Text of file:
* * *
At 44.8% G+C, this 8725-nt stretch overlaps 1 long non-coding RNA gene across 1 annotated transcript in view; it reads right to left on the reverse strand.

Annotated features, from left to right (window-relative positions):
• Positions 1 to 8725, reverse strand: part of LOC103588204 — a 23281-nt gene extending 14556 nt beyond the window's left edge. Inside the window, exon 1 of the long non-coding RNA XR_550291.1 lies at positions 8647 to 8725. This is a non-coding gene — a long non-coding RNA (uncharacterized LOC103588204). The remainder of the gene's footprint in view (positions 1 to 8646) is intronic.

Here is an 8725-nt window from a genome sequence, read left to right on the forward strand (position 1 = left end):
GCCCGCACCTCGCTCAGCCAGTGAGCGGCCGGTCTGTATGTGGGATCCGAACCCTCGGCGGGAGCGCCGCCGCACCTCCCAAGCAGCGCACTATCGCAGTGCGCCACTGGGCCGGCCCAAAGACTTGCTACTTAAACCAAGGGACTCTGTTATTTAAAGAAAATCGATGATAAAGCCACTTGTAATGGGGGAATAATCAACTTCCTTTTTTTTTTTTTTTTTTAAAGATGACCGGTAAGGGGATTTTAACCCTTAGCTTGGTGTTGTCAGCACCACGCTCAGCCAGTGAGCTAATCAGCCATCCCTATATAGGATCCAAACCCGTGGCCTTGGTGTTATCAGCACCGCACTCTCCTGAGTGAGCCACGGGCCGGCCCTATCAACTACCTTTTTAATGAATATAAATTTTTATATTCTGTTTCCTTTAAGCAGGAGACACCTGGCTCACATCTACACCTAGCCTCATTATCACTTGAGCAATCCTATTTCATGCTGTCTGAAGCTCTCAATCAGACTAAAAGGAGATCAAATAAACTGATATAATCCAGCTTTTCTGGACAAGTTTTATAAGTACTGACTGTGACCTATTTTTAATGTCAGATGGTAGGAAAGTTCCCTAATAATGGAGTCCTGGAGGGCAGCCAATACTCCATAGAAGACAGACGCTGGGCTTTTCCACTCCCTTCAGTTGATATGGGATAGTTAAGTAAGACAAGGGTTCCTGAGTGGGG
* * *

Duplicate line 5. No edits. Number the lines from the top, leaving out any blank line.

GCCCGCACCTCGCTCAGCCAGTGAGCGGCCGGTCTGTATGTGGGATCCGAACCCTCGGCGGGAGCGCCGCCGCACCTCCCAAGCAGCGCACTATCGCAGTGCGCCACTGGGCCGGCCCAAAGACTTGCTACTTAAACCAAGGGACTCTGTTATTTAAAGAAAATCGATGATAAAGCCACTTGTAATGGGGGAATAATCAACTTCCTTTTTTTTTTTTTTTTTTAAAGATGACCGGTAAGGGGATTTTAACCCTTAGCTTGGTGTTGTCAGCACCACGCTCAGCCAGTGAGCTAATCAGCCATCCCTATATAGGATCCAAACCCGTGGCCTTGGTGTTATCAGCACCGCACTCTCCTGAGTGAGCCACGGGCCGGCCCTATCAACTACCTTTTTAATGAATATAAATTTTTATATTCTGTTTCCTTTAAGCAGGAGACACCTGGCTCACATCTACACCTAGCCTCATTATCACTTGAGCAATCCTATTTCATGCTGTCTGAAGCTCTCAATCAGACTAAAAGGAGATCAAATAAACTGATATAATCCAGCTTTTCTGGACAAGTTTTATAAGTACTGACTGTGACCTATTTTTAATGTCAGATGGTAGGAAAGTTCCCTAATAATGGAGTCCTGGAGGGCAGCCAATACTCCATAGAAGACAGACGCTGGGCTTTTCCACTCCCTTCAGTTGATATGGGATAGTTAAGTAAGACAAGGGTTCCTGAGTGGGG